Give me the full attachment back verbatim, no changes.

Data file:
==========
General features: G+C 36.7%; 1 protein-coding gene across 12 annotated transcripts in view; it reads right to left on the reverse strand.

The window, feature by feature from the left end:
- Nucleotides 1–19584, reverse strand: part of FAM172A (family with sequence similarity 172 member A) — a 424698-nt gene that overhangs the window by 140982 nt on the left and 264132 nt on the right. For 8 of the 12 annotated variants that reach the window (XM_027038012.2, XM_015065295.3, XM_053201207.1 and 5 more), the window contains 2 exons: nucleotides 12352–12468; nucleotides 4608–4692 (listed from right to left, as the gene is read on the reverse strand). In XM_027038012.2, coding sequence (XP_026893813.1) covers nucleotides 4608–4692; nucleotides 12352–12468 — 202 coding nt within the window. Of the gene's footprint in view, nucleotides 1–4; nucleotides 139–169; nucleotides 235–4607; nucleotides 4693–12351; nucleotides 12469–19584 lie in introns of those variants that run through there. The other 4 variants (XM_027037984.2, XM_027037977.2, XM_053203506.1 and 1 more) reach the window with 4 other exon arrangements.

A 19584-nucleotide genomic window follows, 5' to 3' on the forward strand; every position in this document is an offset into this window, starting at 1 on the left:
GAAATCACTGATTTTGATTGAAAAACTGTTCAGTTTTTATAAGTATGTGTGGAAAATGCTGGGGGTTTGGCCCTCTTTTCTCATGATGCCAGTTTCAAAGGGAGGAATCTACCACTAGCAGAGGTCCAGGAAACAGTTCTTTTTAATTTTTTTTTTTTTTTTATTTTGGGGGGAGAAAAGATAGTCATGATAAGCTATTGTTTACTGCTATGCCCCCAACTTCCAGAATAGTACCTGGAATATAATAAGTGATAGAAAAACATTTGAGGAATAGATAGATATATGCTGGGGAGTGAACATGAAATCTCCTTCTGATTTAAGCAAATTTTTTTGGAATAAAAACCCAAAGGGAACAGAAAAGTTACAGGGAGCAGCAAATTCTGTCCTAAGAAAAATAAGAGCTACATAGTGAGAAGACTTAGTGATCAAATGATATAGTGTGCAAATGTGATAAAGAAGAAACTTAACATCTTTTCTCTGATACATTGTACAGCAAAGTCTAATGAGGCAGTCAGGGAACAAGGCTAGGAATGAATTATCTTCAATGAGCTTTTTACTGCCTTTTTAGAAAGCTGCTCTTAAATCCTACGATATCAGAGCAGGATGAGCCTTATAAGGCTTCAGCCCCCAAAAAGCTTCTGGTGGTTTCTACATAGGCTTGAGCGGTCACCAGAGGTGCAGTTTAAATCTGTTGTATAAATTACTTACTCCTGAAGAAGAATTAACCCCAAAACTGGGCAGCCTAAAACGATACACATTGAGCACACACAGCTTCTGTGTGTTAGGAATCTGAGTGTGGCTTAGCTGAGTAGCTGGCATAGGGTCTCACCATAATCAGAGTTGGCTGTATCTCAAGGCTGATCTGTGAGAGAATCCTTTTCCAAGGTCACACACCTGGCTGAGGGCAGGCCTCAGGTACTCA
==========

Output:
General features: G+C 36.7%; 1 protein-coding gene across 12 annotated transcripts in view; it reads right to left on the reverse strand.

The window, feature by feature from the left end:
- Nucleotides 1–19584, reverse strand: part of FAM172A (family with sequence similarity 172 member A) — a 424698-nt gene that overhangs the window by 140982 nt on the left and 264132 nt on the right. For 8 of the 12 annotated variants that reach the window (XM_027038012.2, XM_015065295.3, XM_053201207.1 and 5 more), the window contains 2 exons: nucleotides 12352–12468; nucleotides 4608–4692 (listed from right to left, as the gene is read on the reverse strand). In XM_027038012.2, coding sequence (XP_026893813.1) covers nucleotides 4608–4692; nucleotides 12352–12468 — 202 coding nt within the window. Of the gene's footprint in view, nucleotides 1–4; nucleotides 139–169; nucleotides 235–4607; nucleotides 4693–12351; nucleotides 12469–19584 lie in introns of those variants that run through there. The other 4 variants (XM_027037984.2, XM_027037977.2, XM_053203506.1 and 1 more) reach the window with 4 other exon arrangements.

A 19584-nucleotide genomic window follows, 5' to 3' on the forward strand; every position in this document is an offset into this window, starting at 1 on the left:
GAAATCACTGATTTTGATTGAAAAACTGTTCAGTTTTTATAAGTATGTGTGGAAAATGCTGGGGGTTTGGCCCTCTTTTCTCATGATGCCAGTTTCAAAGGGAGGAATCTACCACTAGCAGAGGTCCAGGAAACAGTTCTTTTTAATTTTTTTTTTTTTTTTATTTTGGGGGGAGAAAAGATAGTCATGATAAGCTATTGTTTACTGCTATGCCCCCAACTTCCAGAATAGTACCTGGAATATAATAAGTGATAGAAAAACATTTGAGGAATAGATAGATATATGCTGGGGAGTGAACATGAAATCTCCTTCTGATTTAAGCAAATTTTTTTGGAATAAAAACCCAAAGGGAACAGAAAAGTTACAGGGAGCAGCAAATTCTGTCCTAAGAAAAATAAGAGCTACATAGTGAGAAGACTTAGTGATCAAATGATATAGTGTGCAAATGTGATAAAGAAGAAACTTAACATCTTTTCTCTGATACATTGTACAGCAAAGTCTAATGAGGCAGTCAGGGAACAAGGCTAGGAATGAATTATCTTCAATGAGCTTTTTACTGCCTTTTTAGAAAGCTGCTCTTAAATCCTACGATATCAGAGCAGGATGAGCCTTATAAGGCTTCAGCCCCCAAAAAGCTTCTGGTGGTTTCTACATAGGCTTGAGCGGTCACCAGAGGTGCAGTTTAAATCTGTTGTATAAATTACTTACTCCTGAAGAAGAATTAACCCCAAAACTGGGCAGCCTAAAACGATACACATTGAGCACACACAGCTTCTGTGTGTTAGGAATCTGAGTGTGGCTTAGCTGAGTAGCTGGCATAGGGTCTCACCATAATCAGAGTTGGCTGTATCTCAAGGCTGATCTGTGAGAGAATCCTTTTCCAAGGTCACACACCTGGCTGAGGGCAGGCCTCAGGTACTCA